Worried the terrible customer service, tiny seats, baggage fees, lack of food, and frequent cancellations might not be quite enough to make customers completely miserable while using their services, airlines have decided that passengers should probably no longer have TV.
Three major airlines, American, United, and Alaska, are doing away with seatback television monitors in favor of forcing passengers to either bring their own devices or just twiddle their thumbs in their tiny seats for a few hours. Or, I suppose, they could read a book if, unlike me, they can train their eyes on a page in a cramped, moving space without vomiting.
The reason, of course, is money. Those little screens apparently cost $10,000 per seat, and studies show that they are not really an important factor for consumers choosing their flights. But perhaps that was because we assumed they would always be there.
And now, airlines will get to charge $30 for their shitty wifi so you can watch a movie you wouldn’t have paid $15 to see when it was in theaters. Also, the beauty of those seatback TVs was that they did not work without headphones. Now, there will most likely be a sharp increase in full-volume sounds coming from dozens of screens in the same cabin at the same time.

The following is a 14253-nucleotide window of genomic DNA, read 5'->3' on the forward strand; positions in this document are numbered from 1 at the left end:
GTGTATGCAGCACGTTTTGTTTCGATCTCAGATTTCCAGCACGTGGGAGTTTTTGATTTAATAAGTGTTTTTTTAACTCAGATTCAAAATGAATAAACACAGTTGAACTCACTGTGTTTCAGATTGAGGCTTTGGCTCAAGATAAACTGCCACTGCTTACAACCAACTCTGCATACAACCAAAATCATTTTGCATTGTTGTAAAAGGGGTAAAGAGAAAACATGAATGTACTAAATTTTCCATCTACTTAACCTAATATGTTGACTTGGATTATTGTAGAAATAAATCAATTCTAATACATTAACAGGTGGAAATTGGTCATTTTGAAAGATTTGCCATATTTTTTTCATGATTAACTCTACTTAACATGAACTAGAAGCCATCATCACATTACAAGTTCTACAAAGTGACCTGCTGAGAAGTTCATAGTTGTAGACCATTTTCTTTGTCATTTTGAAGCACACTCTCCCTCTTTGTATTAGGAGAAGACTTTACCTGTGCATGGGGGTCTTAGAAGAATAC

Of course, lack of television aboard an aircraft is a twenty-first century inconvenience that is relatively minor when compared to the travel-related suffering of yore. The word travel itself is derived from the word travail, which means “painful or laborious effort.” Two hundred years ago, there was a very real chance you would die of some foreign sickness on your vacation if your boat didn’t sink on the journey. But that’s not much consolation for the present-day when you are stuck in a two-foot square with nowhere to put your arms using tiny bottles of $10 booze to try and drown out the sound of your seat neighbor watching Godzilla at top volume on an iPad.